I flew in at the tail end of the biennale, on the day of the congress that featured all the participants, plus an audience, reflecting in groups on the event. One of the Haitian collaborators took me around the site of the Atis Rezistans, an impossible labyrinth of artists’ studios and minuscule living quarters made largely of recycled materials and described by my guide book as “a Caribbean junkyard gone cyberpunk.” There was wonderfully bizarre, sculptural work by Gheto Jean Baptiste, decorative portraits of participants by Racine Polycarpe, and a minimalist but Haitian-inspired wall sculpture by Emilie Boone. I saw beautiful photographs by Leah Gordon and a colorful hammock on a wall by Diedrick Brackens. Tom Bogaert took local beer bottles and changed the brand names on the labels to words like “lonely,” “papa,” or “unique.” A minimalist sculpture made of steel cable and charcoal by Joseph Winter sat beside an open sewer. He had also made a high chair, or throne, on a rooftop in the ghetto that you could climb onto. On-site and throughout Port-au-Prince I kept seeing painted texts on walls — not unusual in Haiti, but these were odd, short sentences (“Man makes bed”) in black and white or red and white. It turned out they were leftovers from the last edition, done by Bill Drummond, another of my favorite artists.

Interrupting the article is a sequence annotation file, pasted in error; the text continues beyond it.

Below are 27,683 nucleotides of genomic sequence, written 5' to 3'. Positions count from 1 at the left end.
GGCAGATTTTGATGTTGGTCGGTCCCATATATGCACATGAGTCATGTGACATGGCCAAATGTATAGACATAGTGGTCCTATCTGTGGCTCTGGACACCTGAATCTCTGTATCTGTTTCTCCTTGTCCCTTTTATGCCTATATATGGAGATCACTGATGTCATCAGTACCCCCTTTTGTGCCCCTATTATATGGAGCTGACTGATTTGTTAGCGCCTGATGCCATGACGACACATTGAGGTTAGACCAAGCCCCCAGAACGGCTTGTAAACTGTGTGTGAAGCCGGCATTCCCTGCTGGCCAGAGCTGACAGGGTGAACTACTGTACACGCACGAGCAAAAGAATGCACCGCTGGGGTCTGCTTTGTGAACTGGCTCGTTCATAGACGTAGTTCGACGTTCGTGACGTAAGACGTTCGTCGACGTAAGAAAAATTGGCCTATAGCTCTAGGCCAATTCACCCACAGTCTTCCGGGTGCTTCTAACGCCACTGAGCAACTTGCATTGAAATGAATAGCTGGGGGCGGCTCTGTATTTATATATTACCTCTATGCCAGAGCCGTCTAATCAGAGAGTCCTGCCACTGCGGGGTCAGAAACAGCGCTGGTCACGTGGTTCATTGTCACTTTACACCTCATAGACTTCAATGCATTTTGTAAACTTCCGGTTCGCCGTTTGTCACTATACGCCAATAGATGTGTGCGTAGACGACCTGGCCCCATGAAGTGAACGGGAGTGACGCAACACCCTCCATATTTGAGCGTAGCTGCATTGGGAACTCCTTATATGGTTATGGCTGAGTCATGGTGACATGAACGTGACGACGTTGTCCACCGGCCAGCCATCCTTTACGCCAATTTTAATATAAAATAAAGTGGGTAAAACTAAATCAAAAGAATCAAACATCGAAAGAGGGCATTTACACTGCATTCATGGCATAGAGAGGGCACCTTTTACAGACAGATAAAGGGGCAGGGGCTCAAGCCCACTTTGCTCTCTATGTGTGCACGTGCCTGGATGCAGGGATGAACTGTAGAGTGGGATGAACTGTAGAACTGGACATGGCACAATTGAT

The day of the congress ended with an impromptu party. No international art stars here or fancy drinks, but it was an amazing party. Kids danced on rooftops and a drunken magician performed, while conversations and heated discussions continued over bottles of Prestige beer sold from an icebox in one of the makeshift alleyways. Local artists tried to peddle their work, in an odd contrast to the growing concern in the mainstream art world over art as commodity. To not have art as commodity in Haiti is simply out of the question. And to make art that is not materially based, even though they don’t even have much in the way of materials, is an impossibility.
As the visiting artists were creating and installing their work, pieces by Haitian artists would spontaneously appear nearby. At times this seemed too close for comfort for the foreigners, yet it created an unwitting collaboration that resulted in meaningful dialogue. The surroundings were difficult but incredibly rewarding; a minimalist sculpture that has a developing nation’s chaotic capital city as background is experienced in a completely different way than if it were in a white cube.
To me, international biennales and the art world in general still seem incredibly homogenous. As Leah Gordon said to me, Documenta 11, curated by Okwui Enwezor in 2002, was a pivotal moment in recent art history, yet it still seems to have changed little in terms of moving away from this sameness. Perhaps things will change a little more when Enwezor curates the Venice Biennale in 2015. In the meantime, there is Haiti.
The Ghetto Biennale 2013 took place from November 26 to December 16 throughout Port-au-Prince, Haiti.